The President's Man

A short story (2003)

When Shodo came in from the cumquat grove his wife said there had been a strange call. The President had phoned and said he would ring back.

– “The president of what?” Shodo asked, scraping pruning tar from his fingers with a blunt knife.

– “THE President. The President of our country….” Fayzullah said, her voice tailing off and her eyes starting to plead at the same time.

In the silence as they looked at each other, the irrigator went slowly mincing by.

– “Tell Fuaz to shift the candelabra” Shodo said rapidly “and take the bid price for the wall paper” he added to his wife’s patterned back.

That night they ate their dinner in their best clothes and silence. Shodo fingered his prayer beads as he ate and rolled the food from one side of his mouth to the other, as though each bite was one of the events of the day. It was hard to swallow that evening.

With the fruit they began to bicker.

– “You should never have crossed Rutello over the garage” his wife said for the fortieth time. “I told you. I knew it would come to this”.

“You knew it would come to this. You knew it would end in a phone call from the President. Don’t be ridiculous ” Shodo scorned. 

But he did wonder, and began rolling bread into a small grey ball with his free hand.

The phone rang as his wife was clearing the plates. She sat down heavily, and Shodo jumped up, biting his tongue as he did so. He limped in a circle, speechless: the pain at the tip of his tongue was white and his legs began to give way. Fayzullah took the phone.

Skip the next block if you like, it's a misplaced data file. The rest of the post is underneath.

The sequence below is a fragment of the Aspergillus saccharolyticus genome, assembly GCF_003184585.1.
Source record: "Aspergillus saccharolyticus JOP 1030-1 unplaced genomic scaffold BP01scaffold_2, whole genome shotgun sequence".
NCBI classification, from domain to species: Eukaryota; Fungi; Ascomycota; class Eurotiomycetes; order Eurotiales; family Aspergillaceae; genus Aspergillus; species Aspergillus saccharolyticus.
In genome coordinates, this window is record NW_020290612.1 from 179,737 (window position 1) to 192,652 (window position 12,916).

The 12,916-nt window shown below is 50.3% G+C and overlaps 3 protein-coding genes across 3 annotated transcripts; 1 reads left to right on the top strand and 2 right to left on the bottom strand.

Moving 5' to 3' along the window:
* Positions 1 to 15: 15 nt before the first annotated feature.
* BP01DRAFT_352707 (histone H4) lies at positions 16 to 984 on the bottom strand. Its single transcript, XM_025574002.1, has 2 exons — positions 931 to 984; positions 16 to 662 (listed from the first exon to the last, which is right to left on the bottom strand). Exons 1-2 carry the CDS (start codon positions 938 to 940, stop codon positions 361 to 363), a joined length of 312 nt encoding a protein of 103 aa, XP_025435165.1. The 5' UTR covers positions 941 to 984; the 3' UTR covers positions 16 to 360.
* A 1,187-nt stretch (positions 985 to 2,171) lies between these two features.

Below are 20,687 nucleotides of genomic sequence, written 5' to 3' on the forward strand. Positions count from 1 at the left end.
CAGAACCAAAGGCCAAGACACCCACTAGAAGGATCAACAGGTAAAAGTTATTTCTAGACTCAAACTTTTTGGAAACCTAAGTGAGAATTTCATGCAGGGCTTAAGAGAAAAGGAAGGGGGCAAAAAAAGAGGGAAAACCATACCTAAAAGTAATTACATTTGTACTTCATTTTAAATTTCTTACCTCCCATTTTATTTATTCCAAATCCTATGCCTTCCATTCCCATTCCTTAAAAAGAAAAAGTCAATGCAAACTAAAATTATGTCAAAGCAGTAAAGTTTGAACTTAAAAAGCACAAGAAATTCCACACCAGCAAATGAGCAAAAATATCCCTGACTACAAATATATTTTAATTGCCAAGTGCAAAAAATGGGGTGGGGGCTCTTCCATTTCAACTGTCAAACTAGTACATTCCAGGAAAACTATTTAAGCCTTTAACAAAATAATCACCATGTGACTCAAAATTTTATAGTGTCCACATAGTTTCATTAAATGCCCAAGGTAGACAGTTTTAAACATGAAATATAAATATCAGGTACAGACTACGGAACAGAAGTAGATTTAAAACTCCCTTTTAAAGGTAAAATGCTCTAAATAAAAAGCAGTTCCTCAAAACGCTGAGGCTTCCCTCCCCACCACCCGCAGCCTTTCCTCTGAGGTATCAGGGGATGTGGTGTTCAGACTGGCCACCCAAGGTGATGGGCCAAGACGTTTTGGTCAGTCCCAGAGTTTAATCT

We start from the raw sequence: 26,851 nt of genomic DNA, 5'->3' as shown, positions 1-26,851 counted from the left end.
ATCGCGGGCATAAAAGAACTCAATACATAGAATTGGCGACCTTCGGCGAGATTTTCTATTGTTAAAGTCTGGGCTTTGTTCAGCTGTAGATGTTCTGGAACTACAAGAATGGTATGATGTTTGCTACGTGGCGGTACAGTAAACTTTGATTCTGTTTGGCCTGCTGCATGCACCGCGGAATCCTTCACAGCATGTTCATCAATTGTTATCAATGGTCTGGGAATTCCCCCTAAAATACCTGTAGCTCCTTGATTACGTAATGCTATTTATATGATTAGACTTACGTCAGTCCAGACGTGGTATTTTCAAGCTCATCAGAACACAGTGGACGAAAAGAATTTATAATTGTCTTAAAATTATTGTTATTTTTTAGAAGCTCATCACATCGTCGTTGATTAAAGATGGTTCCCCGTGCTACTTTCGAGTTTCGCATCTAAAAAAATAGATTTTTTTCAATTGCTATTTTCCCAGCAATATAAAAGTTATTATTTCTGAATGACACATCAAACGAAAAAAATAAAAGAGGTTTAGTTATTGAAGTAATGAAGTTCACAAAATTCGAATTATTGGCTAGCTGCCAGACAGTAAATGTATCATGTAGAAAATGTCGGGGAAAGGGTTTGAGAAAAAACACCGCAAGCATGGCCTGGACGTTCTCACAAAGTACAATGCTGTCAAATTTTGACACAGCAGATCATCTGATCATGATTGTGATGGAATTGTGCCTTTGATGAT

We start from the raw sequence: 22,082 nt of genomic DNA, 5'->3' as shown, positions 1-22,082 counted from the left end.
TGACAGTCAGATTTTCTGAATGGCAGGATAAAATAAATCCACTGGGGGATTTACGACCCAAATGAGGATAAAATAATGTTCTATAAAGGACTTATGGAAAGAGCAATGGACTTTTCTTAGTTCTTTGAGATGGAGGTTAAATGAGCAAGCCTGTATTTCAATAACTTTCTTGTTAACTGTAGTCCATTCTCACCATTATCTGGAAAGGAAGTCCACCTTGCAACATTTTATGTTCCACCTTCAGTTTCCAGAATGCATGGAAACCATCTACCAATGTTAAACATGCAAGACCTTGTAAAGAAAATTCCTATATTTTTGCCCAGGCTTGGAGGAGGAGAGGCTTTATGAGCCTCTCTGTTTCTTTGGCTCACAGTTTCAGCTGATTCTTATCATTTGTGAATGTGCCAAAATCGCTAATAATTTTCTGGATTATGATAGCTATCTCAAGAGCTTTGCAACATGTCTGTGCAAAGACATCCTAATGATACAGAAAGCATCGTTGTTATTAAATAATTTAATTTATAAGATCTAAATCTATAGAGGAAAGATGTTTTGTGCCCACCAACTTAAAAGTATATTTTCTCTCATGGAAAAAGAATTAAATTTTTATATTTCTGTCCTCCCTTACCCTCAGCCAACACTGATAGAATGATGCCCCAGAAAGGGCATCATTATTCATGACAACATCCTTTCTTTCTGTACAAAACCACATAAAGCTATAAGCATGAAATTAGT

It was Shodo’s sister from the next town. There was election fever in Issyl. There was bunting in the main street. Loudspeakers on the lamp posts. Two sorts of cheese in the shops. Wallpaper had appeared in the department store.

Later that night, when his sons were back in the house, Shodo emerged from the sauna and walked slowly through the rooms, thinking. The arc light from the orchard spilled across the floor of the lounge, bending on his heavy sideboard of glassware and up the green carpet on the wall. He was pleased with his home; content with what he had made from his father’s yard.

He rounded the arch into the kitchen, where even in the half-light he could make out purple paint against the dark brown wall. Fayzullah was colour-blind, which was a pity at a time like this. The paint would have to go. As he stood, she appeared with her hair down; on her way to bed but dressed in a summer house coat and carrying a cloth in her hand. 

– “I thought I would give the phone a little clean”, she said tentatively, as though fearing he would be angry.

Fayzullah, my partner in life, mother of my sons. He looked at the pale triangle of her face, bleached by the orchard light, and decided to leave the paint until the morning.

– “Good idea”, he said gently.

***

– “Shodo Habobov?” the soft voice enquired two days later. – “There are a lot of foreigners in the country”.

– “In our province we are being vigilant, sir” Shodo said quickly, then as an afterthought “while welcoming the international approach that our country is taking”.

– “Oh, really?” the fluent voice asked softly. Shodo stopped. He didn’t know what to make of that oh really? Oh really?

– “Are you in an election frame of mind?” the voice continued.

– “Preparations are going forward.” Shodo could hear the thud of his heart in his voice and thought it must be audible down the phone.

A pause. Shodo decided to take a risk.